Prince William and Duchess Catherine's former Range Rover is set for auction next month and could sell for as little as £30,000.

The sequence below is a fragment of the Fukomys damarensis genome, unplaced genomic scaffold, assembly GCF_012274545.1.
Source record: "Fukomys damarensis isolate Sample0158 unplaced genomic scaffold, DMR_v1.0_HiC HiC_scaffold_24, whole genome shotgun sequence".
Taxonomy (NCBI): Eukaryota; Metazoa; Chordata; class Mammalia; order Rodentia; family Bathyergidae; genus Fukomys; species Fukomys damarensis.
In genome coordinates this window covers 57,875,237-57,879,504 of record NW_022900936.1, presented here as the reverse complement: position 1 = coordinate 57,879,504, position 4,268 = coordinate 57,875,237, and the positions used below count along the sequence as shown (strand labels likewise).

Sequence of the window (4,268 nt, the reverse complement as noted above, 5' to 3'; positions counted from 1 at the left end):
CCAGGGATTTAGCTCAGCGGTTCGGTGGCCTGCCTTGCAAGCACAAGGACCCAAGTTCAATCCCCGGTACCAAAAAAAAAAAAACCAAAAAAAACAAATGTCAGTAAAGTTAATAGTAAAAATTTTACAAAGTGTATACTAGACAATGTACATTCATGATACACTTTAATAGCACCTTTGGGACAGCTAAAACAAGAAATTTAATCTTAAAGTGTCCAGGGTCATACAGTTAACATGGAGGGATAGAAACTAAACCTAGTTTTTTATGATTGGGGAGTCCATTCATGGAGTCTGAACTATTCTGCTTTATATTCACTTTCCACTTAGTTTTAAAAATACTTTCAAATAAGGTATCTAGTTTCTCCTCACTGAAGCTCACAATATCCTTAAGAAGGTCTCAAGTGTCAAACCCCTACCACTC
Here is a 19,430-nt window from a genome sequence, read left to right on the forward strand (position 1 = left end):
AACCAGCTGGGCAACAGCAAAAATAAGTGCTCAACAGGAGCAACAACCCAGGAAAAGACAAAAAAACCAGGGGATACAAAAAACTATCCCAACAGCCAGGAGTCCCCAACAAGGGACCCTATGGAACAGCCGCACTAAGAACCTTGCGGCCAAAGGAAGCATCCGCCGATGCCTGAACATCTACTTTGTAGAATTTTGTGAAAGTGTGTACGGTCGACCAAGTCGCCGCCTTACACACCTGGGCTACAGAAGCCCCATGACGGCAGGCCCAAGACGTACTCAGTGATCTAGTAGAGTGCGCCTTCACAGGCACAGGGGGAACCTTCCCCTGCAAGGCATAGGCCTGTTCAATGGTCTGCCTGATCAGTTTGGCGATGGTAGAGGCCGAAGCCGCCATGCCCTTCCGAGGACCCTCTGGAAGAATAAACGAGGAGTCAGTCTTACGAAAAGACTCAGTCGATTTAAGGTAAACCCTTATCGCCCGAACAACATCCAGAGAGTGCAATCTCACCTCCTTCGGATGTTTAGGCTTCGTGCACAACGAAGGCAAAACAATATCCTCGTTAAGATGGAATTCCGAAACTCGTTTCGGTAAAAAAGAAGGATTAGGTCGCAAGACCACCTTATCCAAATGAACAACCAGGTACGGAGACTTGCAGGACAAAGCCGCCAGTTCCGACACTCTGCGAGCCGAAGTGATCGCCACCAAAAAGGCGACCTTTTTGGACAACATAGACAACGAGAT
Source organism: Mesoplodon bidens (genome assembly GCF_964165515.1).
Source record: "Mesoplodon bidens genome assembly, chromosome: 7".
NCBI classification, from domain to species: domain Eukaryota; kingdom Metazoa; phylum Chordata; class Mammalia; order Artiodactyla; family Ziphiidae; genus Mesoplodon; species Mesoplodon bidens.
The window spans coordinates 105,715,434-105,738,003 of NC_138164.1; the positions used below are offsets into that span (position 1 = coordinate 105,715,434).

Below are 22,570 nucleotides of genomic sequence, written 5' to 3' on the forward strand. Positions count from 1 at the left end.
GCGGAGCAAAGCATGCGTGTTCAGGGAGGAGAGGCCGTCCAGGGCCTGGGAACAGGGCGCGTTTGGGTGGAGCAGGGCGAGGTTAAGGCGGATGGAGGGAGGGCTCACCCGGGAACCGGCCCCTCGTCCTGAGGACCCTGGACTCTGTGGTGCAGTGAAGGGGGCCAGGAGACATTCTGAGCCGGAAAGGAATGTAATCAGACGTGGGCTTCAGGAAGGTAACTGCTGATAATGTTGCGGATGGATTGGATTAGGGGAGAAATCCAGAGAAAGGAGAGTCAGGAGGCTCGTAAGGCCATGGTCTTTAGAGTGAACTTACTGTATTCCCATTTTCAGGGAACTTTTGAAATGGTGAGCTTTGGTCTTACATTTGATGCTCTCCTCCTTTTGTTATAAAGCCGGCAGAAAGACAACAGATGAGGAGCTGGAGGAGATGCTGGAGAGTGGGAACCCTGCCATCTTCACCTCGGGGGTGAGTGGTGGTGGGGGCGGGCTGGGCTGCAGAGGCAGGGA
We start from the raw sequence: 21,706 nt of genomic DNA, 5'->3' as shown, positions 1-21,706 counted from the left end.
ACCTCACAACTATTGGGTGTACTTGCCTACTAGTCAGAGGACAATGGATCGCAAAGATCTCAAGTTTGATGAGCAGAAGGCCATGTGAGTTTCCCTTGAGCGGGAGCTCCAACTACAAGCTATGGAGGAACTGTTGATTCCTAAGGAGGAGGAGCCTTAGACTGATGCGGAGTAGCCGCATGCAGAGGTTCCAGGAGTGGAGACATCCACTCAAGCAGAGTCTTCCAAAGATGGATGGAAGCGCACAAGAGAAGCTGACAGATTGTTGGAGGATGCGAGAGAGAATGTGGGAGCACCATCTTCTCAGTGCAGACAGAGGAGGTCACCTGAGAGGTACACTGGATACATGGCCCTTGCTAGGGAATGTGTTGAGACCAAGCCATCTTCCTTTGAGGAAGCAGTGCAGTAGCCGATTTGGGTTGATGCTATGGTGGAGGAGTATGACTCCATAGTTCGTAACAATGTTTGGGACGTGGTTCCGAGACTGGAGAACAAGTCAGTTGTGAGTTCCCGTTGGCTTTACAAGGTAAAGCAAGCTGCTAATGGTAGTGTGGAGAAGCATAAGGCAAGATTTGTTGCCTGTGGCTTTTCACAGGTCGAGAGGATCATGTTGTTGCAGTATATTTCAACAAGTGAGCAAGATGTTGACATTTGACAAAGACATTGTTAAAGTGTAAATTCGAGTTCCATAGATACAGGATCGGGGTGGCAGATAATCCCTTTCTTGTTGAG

Prince William and Duchess Catherine's former Range Rover is set for auction next month and could sell for as little as £30,000.
Give hair and make up *all* the awards